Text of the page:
When I was in 7th grade, my family moved across town and ended up next door to the Schuettes. I was so confused when I walked into their kitchen for the first time! Why was everything in glass jars? Why was the flour in the fridge, and not white? Where was the candy jar? Junk food drawer? Microwave!?! Above all I felt so sorry for those poor kids!!
I was still a little young to understand why my mom removed Kraft mac & cheese from the menu, but I was old enough to make the connection to why I stopped getting ear infections, so I didn’t argue. All through high school I carefully stored away the many conversations I overheard in which Mrs. Schuette, a Certified Nutritionist, casually discussed all the different things she could prevent or heal with nutrition. It was fascinating!
Fast forward to college: at UC Berkeley studying Nutritional Sciences. Dorm food was just so convenient, while shopping at Whole Foods and Andronicos was so expensive! I knew I needed to be eating better, but I wasn’t feeling any ill effects from my diet (so I thought). I still remembered everything I learned about food from my mom and Mrs. Schuette, but I was learning real science in class from the best professors around, how could it be wrong?
Finally I put two and two together junior year when my third injury in as many years kept me from playing a whole lacrosse season. I was never hurt during high school lacrosse! Within the first few pages of Performance Without Pain it all made sense. I may have been adequately feeding my body, but I wasn’t providing it with enough nutrients to nourish my muscles and ligaments. These parts of my body were critical to my sport, but evolutionarily they were never given priority over feeding the more crucial functional systems. Simply put-a diet lacking complete nutrition will only be able to feed your heart and lungs, maybe liver and brain, but your muscles and ligaments will lack nourishment. So I moved out of my sorority (where I was pretty much still eating dorm food), compromised cost and health at trader joe’s and farmers markets (thank you Berkeley!) and filled my fridge with the nutrient dense foods I had learned to love in high school. My roommates could never figure out how I used so much butter and still stayed in shape, why I bought such expensive milk that was illegal in 48 states (and why they could drink it despite being lactose intolerant) or how I didn’t die of salmonella when I put a raw egg yolk in all of my smoothies, but after a season of lacrosse that I not only finished, but was named MVP, they were on board and I knew I needed to spread the word to athletes everywhere!!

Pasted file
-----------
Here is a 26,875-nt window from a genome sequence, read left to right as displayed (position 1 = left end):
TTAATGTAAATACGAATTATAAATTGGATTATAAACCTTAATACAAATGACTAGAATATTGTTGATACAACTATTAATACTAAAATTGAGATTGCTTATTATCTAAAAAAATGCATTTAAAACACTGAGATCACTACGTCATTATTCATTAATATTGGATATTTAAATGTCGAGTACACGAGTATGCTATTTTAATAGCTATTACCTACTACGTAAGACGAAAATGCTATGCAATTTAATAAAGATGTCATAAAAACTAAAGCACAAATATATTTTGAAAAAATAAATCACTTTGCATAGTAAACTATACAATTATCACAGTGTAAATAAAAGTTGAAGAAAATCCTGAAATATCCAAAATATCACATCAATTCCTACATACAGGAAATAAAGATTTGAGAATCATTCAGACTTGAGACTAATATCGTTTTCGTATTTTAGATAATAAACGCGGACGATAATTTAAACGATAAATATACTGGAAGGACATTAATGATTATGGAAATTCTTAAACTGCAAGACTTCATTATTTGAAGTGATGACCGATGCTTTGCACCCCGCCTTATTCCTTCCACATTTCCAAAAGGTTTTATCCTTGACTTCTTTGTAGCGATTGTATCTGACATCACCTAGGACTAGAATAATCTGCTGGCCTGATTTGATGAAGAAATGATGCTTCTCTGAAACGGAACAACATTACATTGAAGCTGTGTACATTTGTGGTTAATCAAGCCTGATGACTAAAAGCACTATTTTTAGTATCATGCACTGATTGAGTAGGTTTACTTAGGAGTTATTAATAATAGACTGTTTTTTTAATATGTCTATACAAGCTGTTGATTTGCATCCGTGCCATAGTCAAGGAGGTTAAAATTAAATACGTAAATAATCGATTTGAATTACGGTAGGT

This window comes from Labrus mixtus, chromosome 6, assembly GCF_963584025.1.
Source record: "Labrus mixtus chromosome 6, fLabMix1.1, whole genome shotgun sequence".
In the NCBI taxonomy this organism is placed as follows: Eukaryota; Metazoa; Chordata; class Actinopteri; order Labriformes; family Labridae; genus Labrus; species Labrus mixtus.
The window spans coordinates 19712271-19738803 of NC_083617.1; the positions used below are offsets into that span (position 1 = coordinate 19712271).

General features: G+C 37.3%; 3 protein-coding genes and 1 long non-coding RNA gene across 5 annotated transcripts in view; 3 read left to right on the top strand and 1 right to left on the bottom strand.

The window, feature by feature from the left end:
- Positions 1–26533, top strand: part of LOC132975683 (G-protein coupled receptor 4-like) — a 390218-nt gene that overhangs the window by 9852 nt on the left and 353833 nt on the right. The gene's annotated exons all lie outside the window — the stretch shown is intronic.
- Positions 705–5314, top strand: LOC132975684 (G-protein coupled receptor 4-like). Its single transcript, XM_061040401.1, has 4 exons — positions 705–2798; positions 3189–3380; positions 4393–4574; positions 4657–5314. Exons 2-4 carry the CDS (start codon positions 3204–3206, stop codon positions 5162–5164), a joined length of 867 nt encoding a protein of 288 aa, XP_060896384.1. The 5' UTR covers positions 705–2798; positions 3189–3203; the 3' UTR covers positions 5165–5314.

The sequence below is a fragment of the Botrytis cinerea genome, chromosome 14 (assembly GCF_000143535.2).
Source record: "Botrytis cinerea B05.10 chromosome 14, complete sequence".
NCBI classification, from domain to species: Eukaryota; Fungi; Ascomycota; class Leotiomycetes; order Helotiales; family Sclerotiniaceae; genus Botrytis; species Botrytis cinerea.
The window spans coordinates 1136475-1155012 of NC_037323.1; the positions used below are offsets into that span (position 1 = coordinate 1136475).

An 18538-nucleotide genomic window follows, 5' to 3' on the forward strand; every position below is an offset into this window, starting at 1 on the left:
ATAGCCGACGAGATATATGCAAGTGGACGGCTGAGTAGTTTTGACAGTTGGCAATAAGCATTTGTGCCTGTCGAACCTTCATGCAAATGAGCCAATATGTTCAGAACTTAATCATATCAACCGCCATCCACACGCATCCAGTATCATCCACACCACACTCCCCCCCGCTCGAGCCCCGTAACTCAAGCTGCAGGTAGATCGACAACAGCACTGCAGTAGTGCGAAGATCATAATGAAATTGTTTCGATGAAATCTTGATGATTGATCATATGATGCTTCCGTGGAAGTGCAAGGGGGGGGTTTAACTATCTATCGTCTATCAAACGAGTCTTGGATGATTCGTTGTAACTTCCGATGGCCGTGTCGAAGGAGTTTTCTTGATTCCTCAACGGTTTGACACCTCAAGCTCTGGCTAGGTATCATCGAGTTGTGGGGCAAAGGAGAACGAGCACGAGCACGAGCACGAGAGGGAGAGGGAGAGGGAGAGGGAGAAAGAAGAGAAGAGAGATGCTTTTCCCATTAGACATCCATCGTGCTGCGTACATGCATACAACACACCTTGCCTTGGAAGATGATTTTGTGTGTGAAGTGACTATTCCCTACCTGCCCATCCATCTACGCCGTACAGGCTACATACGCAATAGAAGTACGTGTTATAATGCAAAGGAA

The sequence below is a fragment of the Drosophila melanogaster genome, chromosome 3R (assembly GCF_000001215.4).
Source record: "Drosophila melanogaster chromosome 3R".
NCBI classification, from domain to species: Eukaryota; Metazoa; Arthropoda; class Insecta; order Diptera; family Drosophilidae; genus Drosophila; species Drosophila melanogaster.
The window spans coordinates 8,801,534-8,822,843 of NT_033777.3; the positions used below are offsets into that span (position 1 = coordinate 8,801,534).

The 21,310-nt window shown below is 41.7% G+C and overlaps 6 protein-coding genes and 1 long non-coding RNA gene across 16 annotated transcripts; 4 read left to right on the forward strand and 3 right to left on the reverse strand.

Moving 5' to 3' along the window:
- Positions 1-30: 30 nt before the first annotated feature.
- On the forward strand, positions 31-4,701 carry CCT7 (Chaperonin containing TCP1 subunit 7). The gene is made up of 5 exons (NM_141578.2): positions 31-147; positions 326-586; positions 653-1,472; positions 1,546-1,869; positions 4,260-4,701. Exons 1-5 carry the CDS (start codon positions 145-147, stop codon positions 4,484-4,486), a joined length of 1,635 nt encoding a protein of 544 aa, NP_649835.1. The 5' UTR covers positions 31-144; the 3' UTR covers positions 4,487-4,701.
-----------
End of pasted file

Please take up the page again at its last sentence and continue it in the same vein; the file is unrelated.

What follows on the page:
I just graduated in May with my Bachelors of Science in Nutritional Science and an emphasis on Physiology and Metabolism, and am so excited to be taking steps towards my career goal of practicing nutritional therapy on athletes. I am currently enrolled in a Nutritional Therapy certification program (the same one my mom graduated from a few years ago) and am deciding among various Kinesiology Masters programs, which will start in the Fall.
Just to bring things full circle, I thought I would add that while having a friend over for lunch recently, I was cracking up at her comments like “wait, you don’t have a microwave?” “This milk tastes so good, but why do you have to shake it?” and “Why is everything in glass jars?” I feel so accomplished and very proud of my mom to have the guts to change our family’s life so dramatically. (And I don’t want any kid feeling sorry for my lack of junk food drawer!)